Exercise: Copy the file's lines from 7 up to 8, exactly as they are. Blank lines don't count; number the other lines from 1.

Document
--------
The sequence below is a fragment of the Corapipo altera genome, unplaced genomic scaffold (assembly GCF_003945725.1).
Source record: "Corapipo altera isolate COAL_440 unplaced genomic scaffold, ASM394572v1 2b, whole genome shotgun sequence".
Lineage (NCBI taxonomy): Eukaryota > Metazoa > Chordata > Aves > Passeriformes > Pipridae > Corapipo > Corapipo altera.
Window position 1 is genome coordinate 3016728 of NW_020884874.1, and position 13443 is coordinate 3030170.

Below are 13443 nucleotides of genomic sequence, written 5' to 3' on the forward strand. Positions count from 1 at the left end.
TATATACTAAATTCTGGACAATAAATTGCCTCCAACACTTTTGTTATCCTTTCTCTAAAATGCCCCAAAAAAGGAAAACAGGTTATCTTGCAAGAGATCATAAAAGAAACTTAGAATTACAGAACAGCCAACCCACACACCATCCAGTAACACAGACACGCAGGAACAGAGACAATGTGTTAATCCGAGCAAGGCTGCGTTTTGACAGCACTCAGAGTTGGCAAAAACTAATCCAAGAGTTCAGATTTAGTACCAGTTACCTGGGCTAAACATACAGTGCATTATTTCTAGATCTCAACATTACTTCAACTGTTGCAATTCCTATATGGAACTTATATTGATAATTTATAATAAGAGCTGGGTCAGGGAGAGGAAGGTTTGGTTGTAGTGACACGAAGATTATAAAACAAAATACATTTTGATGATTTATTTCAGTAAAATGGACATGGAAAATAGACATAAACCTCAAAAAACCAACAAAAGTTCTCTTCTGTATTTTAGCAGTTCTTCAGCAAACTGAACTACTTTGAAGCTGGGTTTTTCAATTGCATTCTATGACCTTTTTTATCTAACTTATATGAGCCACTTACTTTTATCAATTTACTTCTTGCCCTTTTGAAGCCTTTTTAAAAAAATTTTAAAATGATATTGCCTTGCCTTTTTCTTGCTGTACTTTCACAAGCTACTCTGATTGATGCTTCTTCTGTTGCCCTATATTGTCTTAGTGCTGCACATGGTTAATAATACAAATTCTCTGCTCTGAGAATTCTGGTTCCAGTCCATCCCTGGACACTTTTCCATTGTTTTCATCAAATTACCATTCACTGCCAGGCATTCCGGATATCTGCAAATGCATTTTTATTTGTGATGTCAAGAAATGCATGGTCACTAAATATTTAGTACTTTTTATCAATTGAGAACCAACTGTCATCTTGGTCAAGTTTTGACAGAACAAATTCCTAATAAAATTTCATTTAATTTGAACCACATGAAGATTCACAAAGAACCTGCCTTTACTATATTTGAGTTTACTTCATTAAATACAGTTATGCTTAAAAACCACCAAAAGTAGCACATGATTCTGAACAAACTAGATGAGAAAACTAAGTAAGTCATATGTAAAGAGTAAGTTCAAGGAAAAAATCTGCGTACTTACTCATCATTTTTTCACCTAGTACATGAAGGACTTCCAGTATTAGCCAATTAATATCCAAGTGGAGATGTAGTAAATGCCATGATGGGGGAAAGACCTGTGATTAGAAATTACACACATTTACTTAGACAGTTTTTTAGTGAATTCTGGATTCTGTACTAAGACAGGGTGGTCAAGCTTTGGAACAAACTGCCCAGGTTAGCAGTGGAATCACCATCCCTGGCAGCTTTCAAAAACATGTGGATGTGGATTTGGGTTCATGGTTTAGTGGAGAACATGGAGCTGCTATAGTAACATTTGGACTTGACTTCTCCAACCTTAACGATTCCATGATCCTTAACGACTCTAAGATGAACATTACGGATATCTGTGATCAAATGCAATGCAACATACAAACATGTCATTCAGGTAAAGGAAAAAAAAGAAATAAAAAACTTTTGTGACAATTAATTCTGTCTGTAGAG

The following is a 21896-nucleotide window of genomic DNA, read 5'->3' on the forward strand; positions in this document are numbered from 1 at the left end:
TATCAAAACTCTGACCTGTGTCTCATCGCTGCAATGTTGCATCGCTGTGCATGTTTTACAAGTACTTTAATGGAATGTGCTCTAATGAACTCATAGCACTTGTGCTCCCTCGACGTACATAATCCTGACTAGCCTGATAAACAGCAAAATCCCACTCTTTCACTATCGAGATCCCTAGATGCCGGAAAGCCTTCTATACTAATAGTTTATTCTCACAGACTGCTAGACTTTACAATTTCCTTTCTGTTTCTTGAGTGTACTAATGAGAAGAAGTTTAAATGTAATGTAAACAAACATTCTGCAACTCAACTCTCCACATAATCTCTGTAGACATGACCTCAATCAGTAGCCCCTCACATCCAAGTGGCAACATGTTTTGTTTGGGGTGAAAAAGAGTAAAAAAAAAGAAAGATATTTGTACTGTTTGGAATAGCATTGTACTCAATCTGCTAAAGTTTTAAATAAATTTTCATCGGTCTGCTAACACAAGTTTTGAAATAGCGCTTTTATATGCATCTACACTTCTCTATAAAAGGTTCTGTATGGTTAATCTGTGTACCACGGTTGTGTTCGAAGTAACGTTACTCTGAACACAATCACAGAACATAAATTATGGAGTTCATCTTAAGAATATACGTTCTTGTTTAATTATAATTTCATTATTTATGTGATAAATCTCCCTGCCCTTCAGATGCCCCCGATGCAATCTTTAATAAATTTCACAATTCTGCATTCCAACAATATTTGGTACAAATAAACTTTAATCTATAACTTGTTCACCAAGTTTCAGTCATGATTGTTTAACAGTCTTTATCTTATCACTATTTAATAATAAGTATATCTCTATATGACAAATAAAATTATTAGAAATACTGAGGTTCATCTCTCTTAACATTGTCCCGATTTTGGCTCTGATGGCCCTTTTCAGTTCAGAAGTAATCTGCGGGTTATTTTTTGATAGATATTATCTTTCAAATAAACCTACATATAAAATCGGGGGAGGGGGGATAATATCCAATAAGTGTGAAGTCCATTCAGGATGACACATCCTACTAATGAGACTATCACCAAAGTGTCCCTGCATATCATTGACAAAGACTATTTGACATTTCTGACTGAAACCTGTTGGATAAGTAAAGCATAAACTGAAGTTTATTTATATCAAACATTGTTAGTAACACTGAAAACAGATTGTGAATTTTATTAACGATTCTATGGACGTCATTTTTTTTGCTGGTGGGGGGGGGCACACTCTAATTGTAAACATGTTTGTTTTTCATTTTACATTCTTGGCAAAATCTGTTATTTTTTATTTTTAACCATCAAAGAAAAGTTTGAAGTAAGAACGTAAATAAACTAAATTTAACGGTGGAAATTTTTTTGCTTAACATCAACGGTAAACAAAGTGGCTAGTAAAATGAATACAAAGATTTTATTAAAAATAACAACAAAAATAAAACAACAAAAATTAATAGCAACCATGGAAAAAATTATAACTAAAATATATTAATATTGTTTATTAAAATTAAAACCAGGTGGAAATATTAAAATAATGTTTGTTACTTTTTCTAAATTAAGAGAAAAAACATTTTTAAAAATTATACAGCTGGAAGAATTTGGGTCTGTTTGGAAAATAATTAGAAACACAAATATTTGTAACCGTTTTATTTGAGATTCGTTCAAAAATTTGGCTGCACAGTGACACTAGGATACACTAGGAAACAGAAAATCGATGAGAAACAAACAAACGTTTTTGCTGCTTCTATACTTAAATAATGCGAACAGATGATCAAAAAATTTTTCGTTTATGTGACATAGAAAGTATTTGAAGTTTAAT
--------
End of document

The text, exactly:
The following is a 21896-nucleotide window of genomic DNA, read 5'->3' on the forward strand; positions in this document are numbered from 1 at the left end:
TATCAAAACTCTGACCTGTGTCTCATCGCTGCAATGTTGCATCGCTGTGCATGTTTTACAAGTACTTTAATGGAATGTGCTCTAATGAACTCATAGCACTTGTGCTCCCTCGACGTACATAATCCTGACTAGCCTGATAAACAGCAAAATCCCACTCTTTCACTATCGAGATCCCTAGATGCCGGAAAGCCTTCTATACTAATAGTTTATTCTCACAGACTGCTAGACTTTACAATTTCCTTTCTGTTTCTTGAGTGTACTAATGAGAAGAAGTTTAAATGTAATGTAAACAAACATTCTGCAACTCAACTCTCCACATAATCTCTGTAGACATGACCTCAATCAGTAGCCCCTCACATCCAAGTGGCAACATGTTTTGTTTGGGGTGAAAAAGAGTAAAAAAAAAGAAAGATATTTGTACTGTTTGGAATAGCATTGTACTCAATCTGCTAAAGTTTTAAATAAATTTTCATCGGTCTGCTAACACAAGTTTTGAAATAGCGCTTTTATATGCATCTACACTTCTCTATAAAAGGTTCTGTATGGTTAATCTGTGTACCACGGTTGTGTTCGAAGTAACGTTACTCTGAACACAATCACAGAACATAAATTATGGAGTTCATCTTAAGAATATACGTTCTTGTTTAATTATAATTTCATTATTTATGTGATAAATCTCCCTGCCCTTCAGATGCCCCCGATGCAATCTTTAATAAATTTCACAATTCTGCATTCCAACAATATTTGGTACAAATAAACTTTAATCTATAACTTGTTCACCAAGTTTCAGTCATGATTGTTTAACAGTCTTTATCTTATCACTATTTAATAATAAGTATATCTCTATATGACAAATAAAATTATTAGAAATACTGAGGTTCATCTCTCTTAACATTGTCCCGATTTTGGCTCTGATGGCCCTTTTCAGTTCAGAAGTAATCTGCGGGTTATTTTTTGATAGATATTATCTTTCAAATAAACCTACATATAAAATCGGGGGAGGGGGGATAATATCCAATAAGTGTGAAGTCCATTCAGGATGACACATCCTACTAATGAGACTATCACCAAAGTGTCCCTGCATATCATTGACAAAGACTATTTGACATTTCTGACTGAAACCTGTTGGATAAGTAAAGCATAAACTGAAGTTTATTTATATCAAACATTGTTAGTAACACTGAAAACAGATTGTGAATTTTATTAACGATTCTATGGACGTCATTTTTTTTGCTGGTGGGGGGGGGCACACTCTAATTGTAAACATGTTTGTTTTTCATTTTACATTCTTGGCAAAATCTGTTATTTTTTATTTTTAACCATCAAAGAAAAGTTTGAAGTAAGAACGTAAATAAACTAAATTTAACGGTGGAAATTTTTTTGCTTAACATCAACGGTAAACAAAGTGGCTAGTAAAATGAATACAAAGATTTTATTAAAAATAACAACAAAAATAAAACAACAAAAATTAATAGCAACCATGGAAAAAATTATAACTAAAATATATTAATATTGTTTATTAAAATTAAAACCAGGTGGAAATATTAAAATAATGTTTGTTACTTTTTCTAAATTAAGAGAAAAAACATTTTTAAAAATTATACAGCTGGAAGAATTTGGGTCTGTTTGGAAAATAATTAGAAACACAAATATTTGTAACCGTTTTATTTGAGATTCGTTCAAAAATTTGGCTGCACAGTGACACTAGGATACACTAGGAAACAGAAAATCGATGAGAAACAAACAAACGTTTTTGCTGCTTCTATACTTAAATAATGCGAACAGATGATCAAAAAATTTTTCGTTTATGTGACATAGAAAGTATTTGAAGTTTAAT